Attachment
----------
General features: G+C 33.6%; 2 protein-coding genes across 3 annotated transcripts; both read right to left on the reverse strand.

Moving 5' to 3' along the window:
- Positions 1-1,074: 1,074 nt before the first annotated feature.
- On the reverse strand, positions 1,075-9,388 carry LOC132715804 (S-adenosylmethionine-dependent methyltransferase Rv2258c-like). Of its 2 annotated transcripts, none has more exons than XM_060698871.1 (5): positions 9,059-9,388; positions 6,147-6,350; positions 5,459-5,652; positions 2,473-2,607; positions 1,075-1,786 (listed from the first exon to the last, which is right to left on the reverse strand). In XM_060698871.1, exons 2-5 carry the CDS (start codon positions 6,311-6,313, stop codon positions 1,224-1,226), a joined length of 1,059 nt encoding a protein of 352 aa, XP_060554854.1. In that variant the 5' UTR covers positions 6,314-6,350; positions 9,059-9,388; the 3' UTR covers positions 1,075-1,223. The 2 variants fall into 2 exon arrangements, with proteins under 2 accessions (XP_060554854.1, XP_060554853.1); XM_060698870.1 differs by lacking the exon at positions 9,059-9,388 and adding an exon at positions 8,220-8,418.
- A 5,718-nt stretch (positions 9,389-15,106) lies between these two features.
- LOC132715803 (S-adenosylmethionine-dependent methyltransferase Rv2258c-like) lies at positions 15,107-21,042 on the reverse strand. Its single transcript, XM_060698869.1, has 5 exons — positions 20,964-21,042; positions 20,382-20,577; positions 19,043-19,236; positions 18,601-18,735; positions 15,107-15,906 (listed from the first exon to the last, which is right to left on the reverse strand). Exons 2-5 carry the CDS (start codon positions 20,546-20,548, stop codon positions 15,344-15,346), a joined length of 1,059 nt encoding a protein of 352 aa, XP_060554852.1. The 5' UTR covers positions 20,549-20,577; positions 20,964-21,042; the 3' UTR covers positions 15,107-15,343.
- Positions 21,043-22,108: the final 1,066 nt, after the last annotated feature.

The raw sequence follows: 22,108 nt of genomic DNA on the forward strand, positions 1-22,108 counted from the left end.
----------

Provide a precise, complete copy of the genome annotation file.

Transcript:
General features: G+C 33.6%; 2 protein-coding genes across 3 annotated transcripts; both read right to left on the reverse strand.

Moving 5' to 3' along the window:
- Positions 1-1,074: 1,074 nt before the first annotated feature.
- On the reverse strand, positions 1,075-9,388 carry LOC132715804 (S-adenosylmethionine-dependent methyltransferase Rv2258c-like). Of its 2 annotated transcripts, none has more exons than XM_060698871.1 (5): positions 9,059-9,388; positions 6,147-6,350; positions 5,459-5,652; positions 2,473-2,607; positions 1,075-1,786 (listed from the first exon to the last, which is right to left on the reverse strand). In XM_060698871.1, exons 2-5 carry the CDS (start codon positions 6,311-6,313, stop codon positions 1,224-1,226), a joined length of 1,059 nt encoding a protein of 352 aa, XP_060554854.1. In that variant the 5' UTR covers positions 6,314-6,350; positions 9,059-9,388; the 3' UTR covers positions 1,075-1,223. The 2 variants fall into 2 exon arrangements, with proteins under 2 accessions (XP_060554854.1, XP_060554853.1); XM_060698870.1 differs by lacking the exon at positions 9,059-9,388 and adding an exon at positions 8,220-8,418.
- A 5,718-nt stretch (positions 9,389-15,106) lies between these two features.
- LOC132715803 (S-adenosylmethionine-dependent methyltransferase Rv2258c-like) lies at positions 15,107-21,042 on the reverse strand. Its single transcript, XM_060698869.1, has 5 exons — positions 20,964-21,042; positions 20,382-20,577; positions 19,043-19,236; positions 18,601-18,735; positions 15,107-15,906 (listed from the first exon to the last, which is right to left on the reverse strand). Exons 2-5 carry the CDS (start codon positions 20,546-20,548, stop codon positions 15,344-15,346), a joined length of 1,059 nt encoding a protein of 352 aa, XP_060554852.1. The 5' UTR covers positions 20,549-20,577; positions 20,964-21,042; the 3' UTR covers positions 15,107-15,343.
- Positions 21,043-22,108: the final 1,066 nt, after the last annotated feature.

The raw sequence follows: 22,108 nt of genomic DNA on the forward strand, positions 1-22,108 counted from the left end.